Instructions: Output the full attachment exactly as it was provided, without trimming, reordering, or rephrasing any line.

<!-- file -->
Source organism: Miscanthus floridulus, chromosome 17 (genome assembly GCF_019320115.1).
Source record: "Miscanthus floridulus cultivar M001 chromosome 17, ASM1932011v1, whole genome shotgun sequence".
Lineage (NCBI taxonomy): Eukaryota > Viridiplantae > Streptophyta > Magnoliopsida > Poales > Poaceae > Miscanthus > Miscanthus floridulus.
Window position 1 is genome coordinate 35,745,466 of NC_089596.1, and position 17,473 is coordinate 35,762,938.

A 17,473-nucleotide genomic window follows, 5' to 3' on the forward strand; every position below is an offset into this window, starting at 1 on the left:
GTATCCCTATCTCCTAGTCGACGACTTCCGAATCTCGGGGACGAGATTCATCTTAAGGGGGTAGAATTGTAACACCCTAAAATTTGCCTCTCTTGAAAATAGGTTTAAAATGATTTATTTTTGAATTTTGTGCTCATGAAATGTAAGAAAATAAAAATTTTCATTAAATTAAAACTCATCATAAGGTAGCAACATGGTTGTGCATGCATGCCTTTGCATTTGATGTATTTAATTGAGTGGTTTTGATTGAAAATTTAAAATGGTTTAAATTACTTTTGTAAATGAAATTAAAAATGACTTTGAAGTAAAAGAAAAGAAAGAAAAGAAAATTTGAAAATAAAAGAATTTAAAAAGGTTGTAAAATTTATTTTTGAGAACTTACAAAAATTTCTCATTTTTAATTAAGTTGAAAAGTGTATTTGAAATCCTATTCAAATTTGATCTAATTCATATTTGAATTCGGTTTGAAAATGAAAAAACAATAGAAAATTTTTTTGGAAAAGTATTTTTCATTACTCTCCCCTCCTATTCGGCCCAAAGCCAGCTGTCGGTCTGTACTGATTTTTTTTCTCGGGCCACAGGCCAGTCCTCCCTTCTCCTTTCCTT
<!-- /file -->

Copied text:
Source organism: Miscanthus floridulus, chromosome 17 (genome assembly GCF_019320115.1).
Source record: "Miscanthus floridulus cultivar M001 chromosome 17, ASM1932011v1, whole genome shotgun sequence".
Lineage (NCBI taxonomy): Eukaryota > Viridiplantae > Streptophyta > Magnoliopsida > Poales > Poaceae > Miscanthus > Miscanthus floridulus.
Window position 1 is genome coordinate 35,745,466 of NC_089596.1, and position 17,473 is coordinate 35,762,938.

A 17,473-nucleotide genomic window follows, 5' to 3' on the forward strand; every position below is an offset into this window, starting at 1 on the left:
GTATCCCTATCTCCTAGTCGACGACTTCCGAATCTCGGGGACGAGATTCATCTTAAGGGGGTAGAATTGTAACACCCTAAAATTTGCCTCTCTTGAAAATAGGTTTAAAATGATTTATTTTTGAATTTTGTGCTCATGAAATGTAAGAAAATAAAAATTTTCATTAAATTAAAACTCATCATAAGGTAGCAACATGGTTGTGCATGCATGCCTTTGCATTTGATGTATTTAATTGAGTGGTTTTGATTGAAAATTTAAAATGGTTTAAATTACTTTTGTAAATGAAATTAAAAATGACTTTGAAGTAAAAGAAAAGAAAGAAAAGAAAATTTGAAAATAAAAGAATTTAAAAAGGTTGTAAAATTTATTTTTGAGAACTTACAAAAATTTCTCATTTTTAATTAAGTTGAAAAGTGTATTTGAAATCCTATTCAAATTTGATCTAATTCATATTTGAATTCGGTTTGAAAATGAAAAAACAATAGAAAATTTTTTTGGAAAAGTATTTTTCATTACTCTCCCCTCCTATTCGGCCCAAAGCCAGCTGTCGGTCTGTACTGATTTTTTTTCTCGGGCCACAGGCCAGTCCTCCCTTCTCCTTTCCTT